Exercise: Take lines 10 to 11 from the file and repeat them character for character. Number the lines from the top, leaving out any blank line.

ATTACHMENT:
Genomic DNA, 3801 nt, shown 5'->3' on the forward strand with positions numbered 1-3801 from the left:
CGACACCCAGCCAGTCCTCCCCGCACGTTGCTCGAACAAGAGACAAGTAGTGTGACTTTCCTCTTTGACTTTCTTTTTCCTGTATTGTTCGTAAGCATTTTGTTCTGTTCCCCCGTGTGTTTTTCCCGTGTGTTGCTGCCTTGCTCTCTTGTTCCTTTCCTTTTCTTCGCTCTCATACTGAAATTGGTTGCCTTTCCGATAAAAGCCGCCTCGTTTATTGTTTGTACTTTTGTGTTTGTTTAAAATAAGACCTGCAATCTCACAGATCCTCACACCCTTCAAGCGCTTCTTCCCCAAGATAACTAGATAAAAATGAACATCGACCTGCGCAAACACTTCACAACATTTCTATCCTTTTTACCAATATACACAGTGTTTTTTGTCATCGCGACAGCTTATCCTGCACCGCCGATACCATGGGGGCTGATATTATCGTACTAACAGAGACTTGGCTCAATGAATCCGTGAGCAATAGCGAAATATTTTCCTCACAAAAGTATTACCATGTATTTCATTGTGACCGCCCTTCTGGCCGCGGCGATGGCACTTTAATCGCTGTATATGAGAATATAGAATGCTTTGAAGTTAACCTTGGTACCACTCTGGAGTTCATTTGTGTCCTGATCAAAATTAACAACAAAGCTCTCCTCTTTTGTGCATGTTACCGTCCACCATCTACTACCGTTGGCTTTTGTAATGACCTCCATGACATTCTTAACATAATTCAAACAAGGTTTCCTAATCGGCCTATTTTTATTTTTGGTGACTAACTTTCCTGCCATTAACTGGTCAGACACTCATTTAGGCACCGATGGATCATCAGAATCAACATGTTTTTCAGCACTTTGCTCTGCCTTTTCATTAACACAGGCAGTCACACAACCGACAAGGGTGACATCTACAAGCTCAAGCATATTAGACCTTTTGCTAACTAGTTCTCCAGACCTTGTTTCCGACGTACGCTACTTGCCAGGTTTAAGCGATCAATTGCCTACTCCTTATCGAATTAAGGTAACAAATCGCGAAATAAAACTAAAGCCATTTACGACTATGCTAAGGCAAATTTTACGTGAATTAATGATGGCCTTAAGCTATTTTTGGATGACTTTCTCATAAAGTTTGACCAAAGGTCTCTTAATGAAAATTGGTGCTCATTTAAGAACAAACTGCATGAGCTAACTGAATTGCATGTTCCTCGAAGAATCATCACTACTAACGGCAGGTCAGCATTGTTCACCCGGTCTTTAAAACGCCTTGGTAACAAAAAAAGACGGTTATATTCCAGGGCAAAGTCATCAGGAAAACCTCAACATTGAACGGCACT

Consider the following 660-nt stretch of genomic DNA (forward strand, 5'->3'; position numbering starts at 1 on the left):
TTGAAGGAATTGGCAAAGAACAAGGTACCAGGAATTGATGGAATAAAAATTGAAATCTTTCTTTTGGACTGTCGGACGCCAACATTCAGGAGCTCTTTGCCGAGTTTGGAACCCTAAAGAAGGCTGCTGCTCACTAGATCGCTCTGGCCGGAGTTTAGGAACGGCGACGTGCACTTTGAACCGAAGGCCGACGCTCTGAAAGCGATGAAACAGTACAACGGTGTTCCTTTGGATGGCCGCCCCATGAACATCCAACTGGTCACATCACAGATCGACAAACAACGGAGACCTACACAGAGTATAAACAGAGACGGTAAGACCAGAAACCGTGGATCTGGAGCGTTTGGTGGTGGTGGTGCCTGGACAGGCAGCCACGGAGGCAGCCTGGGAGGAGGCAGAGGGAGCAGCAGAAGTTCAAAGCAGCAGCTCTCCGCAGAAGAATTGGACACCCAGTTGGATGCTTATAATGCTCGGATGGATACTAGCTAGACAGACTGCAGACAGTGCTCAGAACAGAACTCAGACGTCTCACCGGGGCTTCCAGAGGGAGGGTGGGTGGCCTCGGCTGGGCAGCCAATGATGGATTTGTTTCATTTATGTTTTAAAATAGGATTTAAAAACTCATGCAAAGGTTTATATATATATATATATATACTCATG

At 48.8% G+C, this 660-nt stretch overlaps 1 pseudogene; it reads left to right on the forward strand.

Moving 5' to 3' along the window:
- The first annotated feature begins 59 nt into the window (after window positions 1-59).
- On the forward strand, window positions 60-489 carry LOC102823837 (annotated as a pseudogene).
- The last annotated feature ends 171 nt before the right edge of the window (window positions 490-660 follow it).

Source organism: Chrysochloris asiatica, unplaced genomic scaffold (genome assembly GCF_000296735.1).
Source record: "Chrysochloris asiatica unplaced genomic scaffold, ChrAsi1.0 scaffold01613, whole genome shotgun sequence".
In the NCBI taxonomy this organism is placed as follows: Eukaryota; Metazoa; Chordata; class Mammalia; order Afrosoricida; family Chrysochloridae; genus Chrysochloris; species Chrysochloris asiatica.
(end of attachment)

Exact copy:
Source organism: Chrysochloris asiatica, unplaced genomic scaffold (genome assembly GCF_000296735.1).
Source record: "Chrysochloris asiatica unplaced genomic scaffold, ChrAsi1.0 scaffold01613, whole genome shotgun sequence".